UCSF psychiatrist Brian Anderson is studying an experimental therapy to help long-term AIDS survivors ... who are feeling sad and demoralized. In a clinic outfitted with a comfortable couch, soft lighting, throw pillows and blankets, the participants of his study are given psilocybin, the hallucinogenic compound found in magic mushrooms. The results were compelling enough that hes planning a second study. Andersons work is part of a resurgence in psychedelic study that has been ... fueling grassroots efforts around the country to decriminalize use of certain psychedelic drugs. Statewide measures are being discussed in California and Oregon. The decriminalization efforts are focused on natural psychedelics mushrooms, along with herbs, cacti and other plants from which hallucinogenic compounds can be extracted. Though several studies in the first half of the 20th century had shown promise in using psychedelics for treatment of mental health and neurological disorders, the drugs were broadly maligned in the 1960s and 70s. More recently, microdosing the practice taking small, carefully controlled amounts of a psychedelic has taken off among Silicon Valley techies and university students who believe it boosts productivity and creativity. Almost all studies at the moment rely on private donations for funding. Studies are still limited, but theyre happening at universities around the country. At Johns Hopkins, Johnson and his colleagues reported about an 80% success rate in using psilocybin to help people quit smoking in one small study. Research out of UCLA has found that psilocybin may help cancer patients with depression and anxiety.
Note: For more along these lines, see concise summaries of deeply revealing news articles on studies of psychedelics from reliable major media sources.
After years of lobbying and experimental research, the FDA has granted "breakthrough therapy" status for the drug MDMA as a potential treatment for post-traumatic stress disorder. The designation does not mean the drug is FDA-approved, but it does ease the way for clinical trials to test its safety and effectiveness in patients with PTSD. The non-profit Multidisciplinary Association for Psychedelic Studies (MAPS), which has been advocating and fundraising for MDMA research for three decades, announced the FDA's designation. More commonly known as its street names ecstasy or Molly, MDMA (methylenedioxymethamphetamine) is a psychoactive drug that produces feelings of energy and euphoria, often followed by an emotional crash. In recent years, some in the scientific community have suggested it could have medical benefits, as well. In previous phases of clinical trials, the drug was shown to offer significant relief to sufferers of PTSD, a mental health disorder characterized by nightmares or flashbacks and heightened anxiety or depression after experiencing or witnessing a terrifying event. In phase 2 clinical trials sponsored by MAPS, 61 percent of the 107 participants with chronic, treatment-resistant PTSD no longer had the disorder after two months of MDMA-assisted psychotherapy treatment. At a 12-month follow up, 68 percent no longer had PTSD. The organization expects to begin phase 3 trials with a larger group of participants next year.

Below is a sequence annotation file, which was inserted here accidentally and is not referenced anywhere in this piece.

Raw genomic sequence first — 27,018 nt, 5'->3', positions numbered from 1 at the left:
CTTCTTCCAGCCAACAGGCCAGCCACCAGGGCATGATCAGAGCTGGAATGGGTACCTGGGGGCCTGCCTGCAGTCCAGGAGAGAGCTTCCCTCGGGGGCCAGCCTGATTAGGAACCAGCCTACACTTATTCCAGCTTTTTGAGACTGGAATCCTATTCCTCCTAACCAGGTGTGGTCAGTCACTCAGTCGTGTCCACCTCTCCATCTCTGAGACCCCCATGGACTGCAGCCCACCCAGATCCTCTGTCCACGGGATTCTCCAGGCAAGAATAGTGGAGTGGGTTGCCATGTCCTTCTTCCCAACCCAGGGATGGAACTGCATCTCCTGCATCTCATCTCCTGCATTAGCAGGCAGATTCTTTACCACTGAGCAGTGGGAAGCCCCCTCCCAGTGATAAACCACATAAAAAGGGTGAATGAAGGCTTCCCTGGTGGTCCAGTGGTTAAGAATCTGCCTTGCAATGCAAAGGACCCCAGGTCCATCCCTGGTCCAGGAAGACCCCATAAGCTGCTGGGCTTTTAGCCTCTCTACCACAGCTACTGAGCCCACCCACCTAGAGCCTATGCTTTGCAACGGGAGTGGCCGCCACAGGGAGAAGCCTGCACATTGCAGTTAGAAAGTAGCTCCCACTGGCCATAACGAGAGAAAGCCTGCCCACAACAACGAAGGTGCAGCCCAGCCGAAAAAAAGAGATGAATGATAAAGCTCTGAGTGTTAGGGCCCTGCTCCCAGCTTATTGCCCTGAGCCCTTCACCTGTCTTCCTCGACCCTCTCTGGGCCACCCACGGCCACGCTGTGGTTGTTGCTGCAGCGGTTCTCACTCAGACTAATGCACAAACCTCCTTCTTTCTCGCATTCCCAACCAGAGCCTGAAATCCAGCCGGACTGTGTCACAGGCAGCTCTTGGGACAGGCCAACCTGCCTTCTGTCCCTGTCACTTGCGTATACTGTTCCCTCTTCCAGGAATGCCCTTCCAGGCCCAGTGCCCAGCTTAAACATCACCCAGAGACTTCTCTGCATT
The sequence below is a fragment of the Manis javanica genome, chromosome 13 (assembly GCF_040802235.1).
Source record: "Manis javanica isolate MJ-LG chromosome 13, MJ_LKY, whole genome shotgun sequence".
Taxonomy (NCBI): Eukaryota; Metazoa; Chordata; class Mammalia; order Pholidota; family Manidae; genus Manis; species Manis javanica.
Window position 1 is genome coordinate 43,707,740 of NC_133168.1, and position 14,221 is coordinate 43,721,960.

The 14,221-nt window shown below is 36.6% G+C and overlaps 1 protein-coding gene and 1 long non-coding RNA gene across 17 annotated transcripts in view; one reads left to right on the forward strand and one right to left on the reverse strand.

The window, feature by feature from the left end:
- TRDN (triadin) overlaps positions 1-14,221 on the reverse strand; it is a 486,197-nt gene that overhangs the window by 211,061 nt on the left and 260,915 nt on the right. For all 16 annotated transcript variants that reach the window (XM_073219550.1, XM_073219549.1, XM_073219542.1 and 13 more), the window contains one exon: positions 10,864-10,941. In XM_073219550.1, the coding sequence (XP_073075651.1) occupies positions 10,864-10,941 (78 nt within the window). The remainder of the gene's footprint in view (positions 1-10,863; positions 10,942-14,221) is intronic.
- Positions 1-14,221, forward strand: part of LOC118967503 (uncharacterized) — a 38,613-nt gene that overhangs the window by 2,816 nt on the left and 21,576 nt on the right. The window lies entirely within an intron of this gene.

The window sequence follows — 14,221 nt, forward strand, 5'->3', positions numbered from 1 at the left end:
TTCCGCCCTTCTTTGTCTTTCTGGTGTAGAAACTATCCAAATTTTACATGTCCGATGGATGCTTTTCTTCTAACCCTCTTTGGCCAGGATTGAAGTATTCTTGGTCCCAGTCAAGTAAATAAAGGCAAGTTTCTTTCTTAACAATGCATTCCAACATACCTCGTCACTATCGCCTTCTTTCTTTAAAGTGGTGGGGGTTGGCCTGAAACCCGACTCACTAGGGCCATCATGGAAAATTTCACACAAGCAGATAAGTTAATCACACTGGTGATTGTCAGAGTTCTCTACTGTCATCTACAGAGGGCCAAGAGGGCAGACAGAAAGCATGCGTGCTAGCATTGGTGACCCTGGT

Psychedelic medicine is having a moment. Just weeks after the U.S. Food and Drug Administration approved Johnson & Johnsons ketamine-like nasal spray for depression, a group of European technology investors ... got together for the largest-ever private financing round for a psychedelic medicine biotech company, ATAI. Psychedelic medicine involves research and investigations into mind-altering substances to treat mental illnesses including addiction, depression and post-traumatic stress disorder. After recreational use of psychedelics became popular in the 1960s, the U.S. government classified most of them drugs of abuse with no real medical value. However, recent clinical studies show mounting evidence that some psychedelics can help patients with certain mental illnesses, either in combination with traditional therapies or in cases where nothing else has worked. Now health and technology investors are paying attention. German company ATAI Life Sciences announced on Tuesday that it has raised more than $40 million in new financing. The round valued the company at $240 million, according to a person familiar, making it both the biggest round and the most valuable company in the young space. ATAI is currently funding clinical trials for what it refers to as formerly stigmatized compounds, including psilocybin, the active compound in psychedelic mushrooms, and arketamine, a different variant of ketamine from the one Johnson & Johnson researched, as potential treatments for depression.
Note: Articles like this suggest that the healing potentials of mind-altering drugs are gaining mainstream scientific credibility.